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Foot Ankle Int. 2007 Apr;28(4):472-7.

Prediction of the success of nonoperative treatment of insertional Achilles tendinosis based on MRI.

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Orthopaedic Foot and Ankle Center, 6200 Cleveland Avenue, Suite 100, Columbus, OH 43231, USA.



Insertional Achilles tendinosis is a common clinical diagnosis for posterior heel pain. Nonoperative treatments often are unsuccessful. The purpose of this paper was to review a series of patients with insertional tendinopathy to determine whether MRI stratification could predictably identify patients in whom nonoperative treatment would fail.


Review of records identified 157 patients (176 tendons) who were treated for insertional posterior heel pain. All patients who required surgery had MRI and their tendinosis was classified based on tendon size and degree of involvement (type I, II, or III). Patients who required surgery had standard two-incision decompression and debridement.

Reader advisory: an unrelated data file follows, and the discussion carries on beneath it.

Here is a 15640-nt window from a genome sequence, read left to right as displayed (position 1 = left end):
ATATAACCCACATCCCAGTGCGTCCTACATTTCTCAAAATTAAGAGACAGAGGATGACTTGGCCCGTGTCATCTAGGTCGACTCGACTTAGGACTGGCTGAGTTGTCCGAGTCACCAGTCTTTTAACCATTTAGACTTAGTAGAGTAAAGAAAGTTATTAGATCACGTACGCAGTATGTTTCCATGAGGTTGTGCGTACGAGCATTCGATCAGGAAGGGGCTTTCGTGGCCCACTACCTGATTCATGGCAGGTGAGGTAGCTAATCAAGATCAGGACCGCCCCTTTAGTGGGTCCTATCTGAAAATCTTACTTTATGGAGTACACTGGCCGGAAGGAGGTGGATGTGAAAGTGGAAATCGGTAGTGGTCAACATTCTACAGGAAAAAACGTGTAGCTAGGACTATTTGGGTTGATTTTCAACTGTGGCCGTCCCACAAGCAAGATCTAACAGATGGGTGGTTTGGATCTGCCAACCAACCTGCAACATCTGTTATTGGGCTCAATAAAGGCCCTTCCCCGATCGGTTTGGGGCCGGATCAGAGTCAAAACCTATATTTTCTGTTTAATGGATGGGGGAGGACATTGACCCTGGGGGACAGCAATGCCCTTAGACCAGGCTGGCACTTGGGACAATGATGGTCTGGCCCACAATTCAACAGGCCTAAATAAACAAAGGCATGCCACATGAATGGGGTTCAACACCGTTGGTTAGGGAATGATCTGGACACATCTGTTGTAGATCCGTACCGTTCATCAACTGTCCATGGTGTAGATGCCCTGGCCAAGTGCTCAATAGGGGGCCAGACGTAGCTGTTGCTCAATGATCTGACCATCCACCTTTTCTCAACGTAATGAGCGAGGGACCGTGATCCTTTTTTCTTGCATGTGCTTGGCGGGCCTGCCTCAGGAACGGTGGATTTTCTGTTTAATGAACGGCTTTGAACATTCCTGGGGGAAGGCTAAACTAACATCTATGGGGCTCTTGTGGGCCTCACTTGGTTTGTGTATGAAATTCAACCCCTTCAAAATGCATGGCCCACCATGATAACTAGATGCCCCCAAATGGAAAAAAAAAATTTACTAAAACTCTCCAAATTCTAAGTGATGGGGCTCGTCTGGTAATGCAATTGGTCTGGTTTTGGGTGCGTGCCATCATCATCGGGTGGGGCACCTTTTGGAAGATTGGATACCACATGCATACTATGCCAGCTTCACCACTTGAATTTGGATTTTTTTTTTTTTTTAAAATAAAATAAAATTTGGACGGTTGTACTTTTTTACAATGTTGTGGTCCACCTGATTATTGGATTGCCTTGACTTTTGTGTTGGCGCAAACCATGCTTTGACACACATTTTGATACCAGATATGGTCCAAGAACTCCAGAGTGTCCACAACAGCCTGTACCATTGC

Of the 157 patients (176 tendons) with insertional heel pain, 83 (53%) responded to nonoperative treatment (96 tendons). Most of these patients who had MRI evaluation had type I involvement. The remaining 74 patients (47%) required operative intervention after an average of 12 months of conservative treatment (80 tendons). Most of these tendons were types II and III. Overall, two of the 16 type I tendons (12.5%) required surgery, 59 of the 65 type II tendons (90.8%) needed surgery, and 19 (70.4%) of the 27 type III tendons required surgery.


Patients with tenderness of the Achilles tendon insertion without obvious signs of inflammation who demonstrate confluent areas of intrasubstance signal changes on MRI (types II and III) are not likely to respond to nonoperative treatment. Early identification of these patients and operative intervention may lead to earlier return to function.

[Indexed for MEDLINE]

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